The word “deuce” can have so many meanings. Long before Doug Ducey became Treasurer and then Governor of Arizona, the Deuce was an old name for the south end of Phoenix’s downtown. It was often viewed as a notorious place where speakeasies coexisted with warehouses situated along the freight railroad tracks. In fact, the word “produce,” which describes much of what was stored in those warehouses, can be shortened to “duce,” suggesting that proximity to Second Street isn’t the only possible explanation for the name.
The Duce, a bar, restaurant, club, and event space in the Warehouse District, reflects those multiple identities and meanings with its slogan: “Where pretty meets gritty, where prohibition meets produce.” The establishment inhabits a 1928 warehouse building with brick and corrugated metal walls. It has endured even as the rest of the surrounding block has been turned into surface parking, and for the past decade, the Duce has served as a harbinger of the ongoing rediscovery and renovation of the Warehouse District just south of the downtown core.
The Duce can be reached via a half-mile walk from the current light stations at Central / Washington (westbound) and Jefferson / First Avenue (eastbound); however, once the South Central extension is complete, the Duce will be across the street from two newer platforms at Lincoln Street. Despite a Central Avenue address, the Duce does not engage the street. Instead, its entrance is found via two alleys bisecting the block bounded by Lincoln, Central, Buchanan, and First Street. Look for the welcome sign along the alley just north of Lincoln.
The Duce’s layout can be confusing at first. If visiting during the day, enter via the patio. Weekday lunch is served only in that outdoor space, along with an adjoining indoor room. The much larger space within the building is open only at night, on weekends, and during special events. In there, guests will find a boxing ring, games, and even the bleachers from the old St. Mary’s high school campus. There are multiple bars where a drink can be obtained. Food is generally ordered from a counter in front of the silver trailer that serves as the kitchen.
The Duce’s menu is centered around comfort foods, particularly those that can be served in a jar. Metal trays and glass jars seem to be the predominant ways of presenting food here. It’s an approach that may seem a bit gimmicky at first, but it works well with a menu that relies heavily on baked items. That means starters like muffins with macaroni and cheese incorporated into them or miniature skillets filled with mac-and-cheese and pizza sauce. It can also involve chips with dips of baked cheeses, caramelized onions, or a combination of artichoke and asparagus.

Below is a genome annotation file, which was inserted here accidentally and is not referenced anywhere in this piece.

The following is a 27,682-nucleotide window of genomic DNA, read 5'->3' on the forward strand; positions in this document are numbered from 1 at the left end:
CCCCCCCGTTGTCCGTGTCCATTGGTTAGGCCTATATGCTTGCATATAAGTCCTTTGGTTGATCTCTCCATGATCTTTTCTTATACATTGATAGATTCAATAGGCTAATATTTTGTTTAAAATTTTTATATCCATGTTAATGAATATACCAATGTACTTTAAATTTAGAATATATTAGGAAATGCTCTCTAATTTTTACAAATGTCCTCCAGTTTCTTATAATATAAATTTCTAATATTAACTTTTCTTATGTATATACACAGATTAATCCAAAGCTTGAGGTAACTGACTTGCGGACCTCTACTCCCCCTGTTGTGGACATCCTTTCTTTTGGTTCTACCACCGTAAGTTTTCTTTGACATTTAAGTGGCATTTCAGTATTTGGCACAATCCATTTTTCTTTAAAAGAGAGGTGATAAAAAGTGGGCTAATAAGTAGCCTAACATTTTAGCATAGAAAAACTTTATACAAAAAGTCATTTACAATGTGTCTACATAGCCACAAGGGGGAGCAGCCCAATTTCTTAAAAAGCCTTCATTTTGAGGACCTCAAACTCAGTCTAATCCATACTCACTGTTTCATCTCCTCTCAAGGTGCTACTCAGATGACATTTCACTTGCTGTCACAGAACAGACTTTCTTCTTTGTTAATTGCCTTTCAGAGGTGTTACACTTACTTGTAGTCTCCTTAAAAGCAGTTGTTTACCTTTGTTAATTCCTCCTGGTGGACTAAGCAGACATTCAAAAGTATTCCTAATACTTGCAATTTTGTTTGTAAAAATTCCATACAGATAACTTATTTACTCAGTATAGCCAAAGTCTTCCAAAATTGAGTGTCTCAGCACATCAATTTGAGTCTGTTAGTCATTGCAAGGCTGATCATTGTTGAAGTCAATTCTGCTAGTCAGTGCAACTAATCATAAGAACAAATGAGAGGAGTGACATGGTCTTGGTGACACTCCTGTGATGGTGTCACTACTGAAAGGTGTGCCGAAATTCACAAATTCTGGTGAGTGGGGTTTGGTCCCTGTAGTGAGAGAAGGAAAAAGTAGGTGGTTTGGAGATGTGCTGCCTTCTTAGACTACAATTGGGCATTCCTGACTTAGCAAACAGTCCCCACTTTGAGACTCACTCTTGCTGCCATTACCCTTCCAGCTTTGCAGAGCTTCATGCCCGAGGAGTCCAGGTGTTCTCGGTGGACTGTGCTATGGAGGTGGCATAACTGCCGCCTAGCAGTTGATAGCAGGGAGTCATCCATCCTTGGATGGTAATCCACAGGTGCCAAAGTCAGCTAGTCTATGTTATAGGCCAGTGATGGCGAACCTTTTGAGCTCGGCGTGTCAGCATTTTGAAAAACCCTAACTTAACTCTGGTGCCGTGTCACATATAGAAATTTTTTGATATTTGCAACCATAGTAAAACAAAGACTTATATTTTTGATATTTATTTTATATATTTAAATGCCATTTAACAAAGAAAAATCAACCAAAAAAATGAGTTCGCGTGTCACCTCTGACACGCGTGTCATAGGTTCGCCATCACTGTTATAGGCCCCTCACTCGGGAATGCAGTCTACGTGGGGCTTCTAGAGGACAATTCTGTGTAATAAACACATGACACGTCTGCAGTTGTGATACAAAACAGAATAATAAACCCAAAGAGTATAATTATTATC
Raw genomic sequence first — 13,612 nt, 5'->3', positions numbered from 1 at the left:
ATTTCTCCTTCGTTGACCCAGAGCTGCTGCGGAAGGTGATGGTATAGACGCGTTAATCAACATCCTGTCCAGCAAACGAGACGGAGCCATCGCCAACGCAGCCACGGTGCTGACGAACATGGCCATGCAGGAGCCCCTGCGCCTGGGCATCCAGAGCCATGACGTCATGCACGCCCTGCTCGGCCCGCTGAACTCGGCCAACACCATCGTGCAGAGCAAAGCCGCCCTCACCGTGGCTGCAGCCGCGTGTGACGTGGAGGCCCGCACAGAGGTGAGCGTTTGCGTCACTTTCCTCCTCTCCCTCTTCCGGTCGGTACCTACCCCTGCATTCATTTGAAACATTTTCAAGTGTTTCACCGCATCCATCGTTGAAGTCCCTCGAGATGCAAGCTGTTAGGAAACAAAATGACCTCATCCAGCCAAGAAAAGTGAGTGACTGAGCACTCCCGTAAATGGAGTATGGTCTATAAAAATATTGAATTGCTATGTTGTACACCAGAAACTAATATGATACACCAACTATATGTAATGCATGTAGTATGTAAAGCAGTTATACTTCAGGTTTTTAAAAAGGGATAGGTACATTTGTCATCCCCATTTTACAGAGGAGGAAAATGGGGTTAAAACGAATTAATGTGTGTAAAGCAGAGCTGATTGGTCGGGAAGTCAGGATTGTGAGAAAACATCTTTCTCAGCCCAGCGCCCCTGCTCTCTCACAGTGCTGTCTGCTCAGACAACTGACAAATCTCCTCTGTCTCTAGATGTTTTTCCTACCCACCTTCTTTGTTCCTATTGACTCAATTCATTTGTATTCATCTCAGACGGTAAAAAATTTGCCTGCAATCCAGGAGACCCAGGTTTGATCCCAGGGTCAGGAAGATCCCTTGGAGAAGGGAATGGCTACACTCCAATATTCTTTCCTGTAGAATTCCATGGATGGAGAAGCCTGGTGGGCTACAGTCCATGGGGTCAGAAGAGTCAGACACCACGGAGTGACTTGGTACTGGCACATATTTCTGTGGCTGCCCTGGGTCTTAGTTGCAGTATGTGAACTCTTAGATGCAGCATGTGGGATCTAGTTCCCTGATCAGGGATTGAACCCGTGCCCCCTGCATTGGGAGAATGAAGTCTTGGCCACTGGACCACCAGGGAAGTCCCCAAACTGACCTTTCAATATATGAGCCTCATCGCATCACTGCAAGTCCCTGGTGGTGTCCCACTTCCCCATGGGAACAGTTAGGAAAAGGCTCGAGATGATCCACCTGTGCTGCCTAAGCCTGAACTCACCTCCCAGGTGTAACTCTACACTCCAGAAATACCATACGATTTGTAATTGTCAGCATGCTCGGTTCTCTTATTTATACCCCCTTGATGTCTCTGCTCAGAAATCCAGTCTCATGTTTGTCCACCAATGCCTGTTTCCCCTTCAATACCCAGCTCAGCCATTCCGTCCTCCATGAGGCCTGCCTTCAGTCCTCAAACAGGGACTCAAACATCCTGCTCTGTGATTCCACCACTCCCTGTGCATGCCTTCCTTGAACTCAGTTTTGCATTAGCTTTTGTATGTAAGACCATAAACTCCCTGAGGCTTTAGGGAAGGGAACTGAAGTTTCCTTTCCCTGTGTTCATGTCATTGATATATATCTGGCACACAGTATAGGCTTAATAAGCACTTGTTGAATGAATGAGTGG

The jar format continues with salads in both pint and quart size. The eponymous Duce salad is built on a base of arugula and romaine topped with pine nuts, hearts of palm, a parmesan wafer, and balsamic vinaigrette. Strawberry pecan salad and the Berry Ducey salad both combine fruit, nuts, and greens in bountiful mixes that seem far more abundant in both quantity and taste than the compact glass vessel would suggest. All salads can be augmented with chicken sausage to create a more filling meal. Other vegetables in jars include roasted corn and mashed potatoes.
Signature entrees include chicken pot pie served in, no surprise, a jar. It’s a creamy concoction full of corn, carrots, and poultry with flaky pastry on top. Grandma Rose’s pasta is crammed with noodles in a meat sauce made with sausage and adorned with shaved parmesan and whole basil leaves on top. The chili is mild but flavorful with ground meat, bell peppers, and kidney beans. The corn muffin that serves as a sort of roof to keep the chili within the jar has a bit of welcome crispness, as does the cheddar biscuit paired with a jar full of sausage gravy.
Of course, there has to be a limit to what can be served in a jar. The Duce’s other specialty is sliders, usually offered in servings of three on metal trays. The trailer makes 10 different types with meaty fillings like cheeseburger or sausage and meatless ones with cheese, egg, or even peanut butter inside. If unsure of which to choose, the slider sampler offers a varied trio with one slider each containing smoky brisket; meatball with marinara sauce and arugula; and chicken sausage with peppers and onion — all contained inside of toasted buns with yielding interiors.
The tender brisket used in sliders also appears in a tall glass as a sort dinner in a dessert format. The brisket sundae layers meat with mashed potatoes and baked beans with a topping of coleslaw. Even though the Duce is not open until 11 AM, there are breakfast items on the menu. The berry apple cinnamon French toast features mixed berries all over the top; cooked, spiced apples hiding under the bread; and both a sweet glaze and powdered sugar adding a final touch. Other breakfast-for-dinner items include brisket hash and an oatmeal parfait.
The Duce has a full bar with cocktails, beer, and wine. For something without alcohol, the house-made lemonade can be accessorized with any number of fruits at the bar. Desserts include pastry displayed in a case outside the trailer, pies in a jar (of course), and various ice cream flavors. With wholesome comfort food, the Duce seems less scary than the Deuce neighborhood of Phoenix’s past. Still, the place’s retro appeal celebrates lesser known aspects of the city’s history even as this part of Phoenix is transformed by light rail and new construction.
525 S. Central Ave., Phoenix AZ 85004
Lincoln/Central (northbound) and Lincoln/First Avenue (southbound) stations (under construction)